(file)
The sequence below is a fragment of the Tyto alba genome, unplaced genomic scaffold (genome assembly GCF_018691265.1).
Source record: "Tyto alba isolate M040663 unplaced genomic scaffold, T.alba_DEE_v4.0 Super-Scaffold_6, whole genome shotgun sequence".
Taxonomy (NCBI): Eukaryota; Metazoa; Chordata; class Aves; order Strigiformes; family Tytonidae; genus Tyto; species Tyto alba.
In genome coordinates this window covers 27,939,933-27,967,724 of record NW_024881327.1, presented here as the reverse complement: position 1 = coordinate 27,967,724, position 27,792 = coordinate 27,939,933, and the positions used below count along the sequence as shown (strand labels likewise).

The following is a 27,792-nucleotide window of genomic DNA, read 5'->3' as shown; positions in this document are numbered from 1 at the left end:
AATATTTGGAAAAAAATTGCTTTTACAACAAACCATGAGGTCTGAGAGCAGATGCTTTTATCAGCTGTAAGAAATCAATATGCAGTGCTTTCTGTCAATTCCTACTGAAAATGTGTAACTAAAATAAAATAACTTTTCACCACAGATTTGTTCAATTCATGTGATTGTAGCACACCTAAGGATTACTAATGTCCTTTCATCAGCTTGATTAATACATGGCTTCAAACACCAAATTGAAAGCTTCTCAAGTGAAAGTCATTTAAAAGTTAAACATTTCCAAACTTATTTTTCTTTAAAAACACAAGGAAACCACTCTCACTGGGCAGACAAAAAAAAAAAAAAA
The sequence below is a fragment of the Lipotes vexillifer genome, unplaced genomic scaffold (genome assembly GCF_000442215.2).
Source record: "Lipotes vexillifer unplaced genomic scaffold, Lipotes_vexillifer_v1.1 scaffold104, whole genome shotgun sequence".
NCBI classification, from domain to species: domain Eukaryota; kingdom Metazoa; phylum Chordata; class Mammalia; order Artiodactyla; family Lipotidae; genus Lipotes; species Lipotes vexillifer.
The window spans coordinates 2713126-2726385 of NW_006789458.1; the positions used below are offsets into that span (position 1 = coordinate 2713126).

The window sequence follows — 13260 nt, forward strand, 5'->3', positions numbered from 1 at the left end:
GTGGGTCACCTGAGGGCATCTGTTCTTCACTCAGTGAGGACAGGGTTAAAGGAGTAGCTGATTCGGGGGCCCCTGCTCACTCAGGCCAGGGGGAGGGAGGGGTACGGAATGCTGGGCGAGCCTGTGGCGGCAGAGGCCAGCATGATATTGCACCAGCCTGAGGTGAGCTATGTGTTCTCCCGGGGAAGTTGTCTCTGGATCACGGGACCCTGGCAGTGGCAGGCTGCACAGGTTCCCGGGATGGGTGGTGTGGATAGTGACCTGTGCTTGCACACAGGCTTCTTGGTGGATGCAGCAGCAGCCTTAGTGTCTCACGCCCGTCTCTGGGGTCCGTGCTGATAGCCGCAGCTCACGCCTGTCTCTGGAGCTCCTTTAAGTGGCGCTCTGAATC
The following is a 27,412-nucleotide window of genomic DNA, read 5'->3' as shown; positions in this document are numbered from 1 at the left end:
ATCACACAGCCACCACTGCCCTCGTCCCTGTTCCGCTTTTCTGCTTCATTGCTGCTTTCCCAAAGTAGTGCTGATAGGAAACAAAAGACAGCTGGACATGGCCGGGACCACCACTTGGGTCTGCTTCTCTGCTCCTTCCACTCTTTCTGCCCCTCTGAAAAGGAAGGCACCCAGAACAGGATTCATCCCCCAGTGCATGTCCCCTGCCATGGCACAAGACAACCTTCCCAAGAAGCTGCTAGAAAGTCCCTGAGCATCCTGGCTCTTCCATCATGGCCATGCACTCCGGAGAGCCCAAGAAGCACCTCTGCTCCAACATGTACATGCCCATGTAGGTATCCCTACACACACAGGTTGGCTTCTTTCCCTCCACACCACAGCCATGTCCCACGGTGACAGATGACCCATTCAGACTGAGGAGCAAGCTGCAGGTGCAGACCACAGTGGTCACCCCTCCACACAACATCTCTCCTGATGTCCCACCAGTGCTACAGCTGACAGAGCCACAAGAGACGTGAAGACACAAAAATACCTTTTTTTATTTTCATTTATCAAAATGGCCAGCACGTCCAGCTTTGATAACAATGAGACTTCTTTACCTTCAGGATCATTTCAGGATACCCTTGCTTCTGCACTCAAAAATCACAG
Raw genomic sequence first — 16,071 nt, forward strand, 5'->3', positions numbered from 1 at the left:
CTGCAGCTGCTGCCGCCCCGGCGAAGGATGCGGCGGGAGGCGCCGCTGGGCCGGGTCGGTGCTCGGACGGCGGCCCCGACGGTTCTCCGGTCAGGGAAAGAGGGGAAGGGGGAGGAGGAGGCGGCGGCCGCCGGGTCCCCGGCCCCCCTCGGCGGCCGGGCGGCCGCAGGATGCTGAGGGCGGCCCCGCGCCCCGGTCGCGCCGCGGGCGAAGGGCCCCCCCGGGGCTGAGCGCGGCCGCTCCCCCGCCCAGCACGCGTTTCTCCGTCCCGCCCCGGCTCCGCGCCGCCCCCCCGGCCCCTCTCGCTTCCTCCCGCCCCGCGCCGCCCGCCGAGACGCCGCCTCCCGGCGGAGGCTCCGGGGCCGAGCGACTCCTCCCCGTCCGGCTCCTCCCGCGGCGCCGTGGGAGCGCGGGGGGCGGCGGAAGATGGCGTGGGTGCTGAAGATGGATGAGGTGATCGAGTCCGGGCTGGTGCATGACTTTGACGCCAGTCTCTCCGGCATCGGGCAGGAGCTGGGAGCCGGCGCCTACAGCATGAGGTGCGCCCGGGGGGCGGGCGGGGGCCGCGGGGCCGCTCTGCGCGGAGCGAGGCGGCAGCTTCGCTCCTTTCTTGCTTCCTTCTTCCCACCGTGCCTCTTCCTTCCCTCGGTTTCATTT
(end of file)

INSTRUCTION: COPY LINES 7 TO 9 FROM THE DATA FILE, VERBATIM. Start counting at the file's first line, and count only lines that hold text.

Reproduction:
The sequence below is a fragment of the Lipotes vexillifer genome, unplaced genomic scaffold (genome assembly GCF_000442215.2).
Source record: "Lipotes vexillifer unplaced genomic scaffold, Lipotes_vexillifer_v1.1 scaffold104, whole genome shotgun sequence".
NCBI classification, from domain to species: domain Eukaryota; kingdom Metazoa; phylum Chordata; class Mammalia; order Artiodactyla; family Lipotidae; genus Lipotes; species Lipotes vexillifer.